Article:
On The "Meathead Ordinance" And Moderating Drunkenness

by BILLY GRAY · August 4, 2010

    Goggla and EVGrieve noticed new Seattle nightlife legislation and wondered how it might apply to New York. Nicknamed the "meathead ordinance," the measure gives cops increased freedom to crack down on drunken misbehavior that often follows a bar crawl. But what about patrolling what goes on inside local saloons? 


    Per the Seattle Times:

    "In an effort to help Seattle police tame unruly bar patrons as they spill out of the city's bars and clubs at closing time, the Seattle City Council unanimously passed an ordinance Monday that would allow cops to write tickets for fighting, making threats and creating noisy disturbances."

    Perhaps the most interesting thing about the news is that police didn't already have the right to ticket this sort of behavior. In that sense, it's an improvement. But more proactive measures that enforce proper behavior inside bars are sorely needed.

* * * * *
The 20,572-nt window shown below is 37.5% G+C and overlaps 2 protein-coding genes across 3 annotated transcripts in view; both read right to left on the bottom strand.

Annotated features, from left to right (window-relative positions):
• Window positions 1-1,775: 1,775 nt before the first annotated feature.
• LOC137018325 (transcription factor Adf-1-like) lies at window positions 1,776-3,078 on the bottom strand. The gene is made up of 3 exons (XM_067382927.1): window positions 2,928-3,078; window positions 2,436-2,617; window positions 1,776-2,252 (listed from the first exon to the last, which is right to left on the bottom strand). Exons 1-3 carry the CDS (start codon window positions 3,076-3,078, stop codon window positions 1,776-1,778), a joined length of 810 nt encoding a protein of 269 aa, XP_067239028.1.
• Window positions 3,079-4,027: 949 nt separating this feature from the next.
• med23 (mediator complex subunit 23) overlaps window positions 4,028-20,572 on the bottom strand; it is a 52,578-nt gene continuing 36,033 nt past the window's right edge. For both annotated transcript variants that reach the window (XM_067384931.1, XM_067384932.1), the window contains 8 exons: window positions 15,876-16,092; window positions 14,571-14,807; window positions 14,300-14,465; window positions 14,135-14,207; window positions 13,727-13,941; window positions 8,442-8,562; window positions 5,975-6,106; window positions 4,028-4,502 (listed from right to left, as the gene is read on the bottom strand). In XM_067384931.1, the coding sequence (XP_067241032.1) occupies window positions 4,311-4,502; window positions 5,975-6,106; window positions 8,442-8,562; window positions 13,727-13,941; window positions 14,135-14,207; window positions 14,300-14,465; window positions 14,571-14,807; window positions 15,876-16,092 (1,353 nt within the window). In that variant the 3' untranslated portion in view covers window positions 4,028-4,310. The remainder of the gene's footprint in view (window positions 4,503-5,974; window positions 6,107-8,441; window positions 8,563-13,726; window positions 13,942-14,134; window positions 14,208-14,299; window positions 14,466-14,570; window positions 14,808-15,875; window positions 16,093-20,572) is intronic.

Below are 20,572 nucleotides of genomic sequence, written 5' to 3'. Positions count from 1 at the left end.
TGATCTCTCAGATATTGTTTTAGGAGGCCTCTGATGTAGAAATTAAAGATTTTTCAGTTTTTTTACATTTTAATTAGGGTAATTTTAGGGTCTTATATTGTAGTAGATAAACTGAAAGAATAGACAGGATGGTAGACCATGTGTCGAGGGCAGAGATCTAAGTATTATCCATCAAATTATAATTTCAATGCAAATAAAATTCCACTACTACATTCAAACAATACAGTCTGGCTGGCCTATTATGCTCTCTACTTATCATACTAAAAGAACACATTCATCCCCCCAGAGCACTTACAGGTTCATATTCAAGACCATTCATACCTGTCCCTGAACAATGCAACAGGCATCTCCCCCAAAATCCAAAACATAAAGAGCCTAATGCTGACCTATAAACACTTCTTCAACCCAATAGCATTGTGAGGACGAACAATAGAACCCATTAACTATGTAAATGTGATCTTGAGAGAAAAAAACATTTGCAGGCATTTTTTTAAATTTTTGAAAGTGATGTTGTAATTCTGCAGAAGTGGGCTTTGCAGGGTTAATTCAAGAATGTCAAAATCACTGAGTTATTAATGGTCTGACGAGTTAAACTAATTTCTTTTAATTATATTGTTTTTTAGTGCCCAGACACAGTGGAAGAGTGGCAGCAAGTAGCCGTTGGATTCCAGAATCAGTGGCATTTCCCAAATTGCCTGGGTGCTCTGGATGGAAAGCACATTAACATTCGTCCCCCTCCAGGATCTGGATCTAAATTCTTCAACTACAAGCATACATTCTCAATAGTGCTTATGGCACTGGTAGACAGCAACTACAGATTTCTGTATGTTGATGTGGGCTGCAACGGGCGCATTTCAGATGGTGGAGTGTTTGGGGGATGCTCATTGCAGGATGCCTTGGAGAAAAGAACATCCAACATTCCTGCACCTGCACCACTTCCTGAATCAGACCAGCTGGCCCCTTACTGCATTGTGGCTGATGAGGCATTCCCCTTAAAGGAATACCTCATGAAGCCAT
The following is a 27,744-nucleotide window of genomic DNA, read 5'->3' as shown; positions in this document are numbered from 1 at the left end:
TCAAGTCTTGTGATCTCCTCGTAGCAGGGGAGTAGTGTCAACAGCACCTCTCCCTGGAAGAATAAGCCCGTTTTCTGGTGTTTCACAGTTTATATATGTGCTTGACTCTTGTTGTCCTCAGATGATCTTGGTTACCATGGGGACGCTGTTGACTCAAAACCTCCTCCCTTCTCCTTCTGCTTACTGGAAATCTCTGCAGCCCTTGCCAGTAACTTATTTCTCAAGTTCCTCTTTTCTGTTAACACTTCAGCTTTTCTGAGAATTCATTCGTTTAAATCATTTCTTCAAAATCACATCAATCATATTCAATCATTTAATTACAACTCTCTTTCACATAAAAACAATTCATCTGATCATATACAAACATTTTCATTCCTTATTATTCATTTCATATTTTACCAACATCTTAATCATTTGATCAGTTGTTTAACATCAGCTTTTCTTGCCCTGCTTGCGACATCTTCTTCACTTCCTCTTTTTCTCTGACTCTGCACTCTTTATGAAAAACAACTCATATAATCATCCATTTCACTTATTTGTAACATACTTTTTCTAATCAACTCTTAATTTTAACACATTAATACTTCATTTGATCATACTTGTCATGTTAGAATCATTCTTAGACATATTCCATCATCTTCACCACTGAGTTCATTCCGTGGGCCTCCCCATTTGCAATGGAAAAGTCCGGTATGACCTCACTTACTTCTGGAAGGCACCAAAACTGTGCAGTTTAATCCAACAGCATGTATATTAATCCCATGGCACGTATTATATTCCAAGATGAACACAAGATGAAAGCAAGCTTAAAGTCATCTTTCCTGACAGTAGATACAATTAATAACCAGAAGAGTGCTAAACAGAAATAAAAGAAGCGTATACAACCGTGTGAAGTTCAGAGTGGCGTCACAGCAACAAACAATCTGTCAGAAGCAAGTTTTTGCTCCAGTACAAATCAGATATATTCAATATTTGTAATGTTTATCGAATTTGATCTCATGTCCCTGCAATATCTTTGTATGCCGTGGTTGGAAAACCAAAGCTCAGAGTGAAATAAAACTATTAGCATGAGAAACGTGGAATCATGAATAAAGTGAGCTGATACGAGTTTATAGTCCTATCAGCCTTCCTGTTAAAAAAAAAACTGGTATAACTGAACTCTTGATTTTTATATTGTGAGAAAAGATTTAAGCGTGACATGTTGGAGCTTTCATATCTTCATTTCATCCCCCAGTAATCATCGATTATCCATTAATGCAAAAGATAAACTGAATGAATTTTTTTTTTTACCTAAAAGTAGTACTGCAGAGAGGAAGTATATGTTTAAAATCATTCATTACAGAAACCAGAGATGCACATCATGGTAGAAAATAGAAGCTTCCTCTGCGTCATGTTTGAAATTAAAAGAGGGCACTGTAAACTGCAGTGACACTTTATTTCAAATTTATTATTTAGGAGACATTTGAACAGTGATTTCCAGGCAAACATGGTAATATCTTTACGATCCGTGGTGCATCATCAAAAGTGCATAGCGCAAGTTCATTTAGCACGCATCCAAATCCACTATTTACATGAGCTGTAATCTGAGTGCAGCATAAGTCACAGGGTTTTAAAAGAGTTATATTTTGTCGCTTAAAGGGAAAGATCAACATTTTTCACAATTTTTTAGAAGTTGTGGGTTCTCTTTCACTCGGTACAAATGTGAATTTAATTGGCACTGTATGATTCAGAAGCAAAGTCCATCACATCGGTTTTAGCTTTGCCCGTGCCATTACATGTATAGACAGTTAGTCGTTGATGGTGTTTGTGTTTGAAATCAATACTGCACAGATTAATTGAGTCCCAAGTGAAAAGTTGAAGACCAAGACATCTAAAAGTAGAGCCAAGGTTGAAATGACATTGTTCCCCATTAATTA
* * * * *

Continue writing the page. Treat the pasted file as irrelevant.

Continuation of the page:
Seattle and New York lawmakers should consider legal fines for the following infractions:

    Turning your night out into a Vogue photo shoot: Ok, we're not in the best position to criticize nightlife photography. But at least most of ours is done by professionals who document people other than themselves. On special occasions, it's absolutely fine for amateur shutterbugs to snap a few shots of their friends in celebration. But a minute-by-minute photo documentation of the entire evening, with breaks devoted to hair, makeup and wardrobe checks, will prevent you from actually having the fun you're so keen on digitally preserving.

    Not knowing: your drunk food: Booze and french fries: Yes. Booze and cupcakes: Maybe. Booze in cupcakes: No.

    Tipping $1 per drink: A buck-per-drink tip might be considered the standard. And--ahem, Europeans boozing your way through the States--it's obviously better than nothing. The problem is the amount has been standard since the Nixon administration. At the very least, exceed the minimum acceptable tip on your first drink. The bartender won't forget it, and will hopefully reward you in the form of a buyback (for which you'll again tip extra).

    Not tipping on an open bar: This is some boozing common sense that inexplicably escapes tipplers drinking gratis. In the case of an open bar, tipping is not only mandatory, but should always exceed $1.

    Drinking a libation with a preordained cutoff. If a bar serves a drink so potent it's limited to two per person, it's probably best to cut yourself off after zero. We're looking at you, Billy Hurricanes.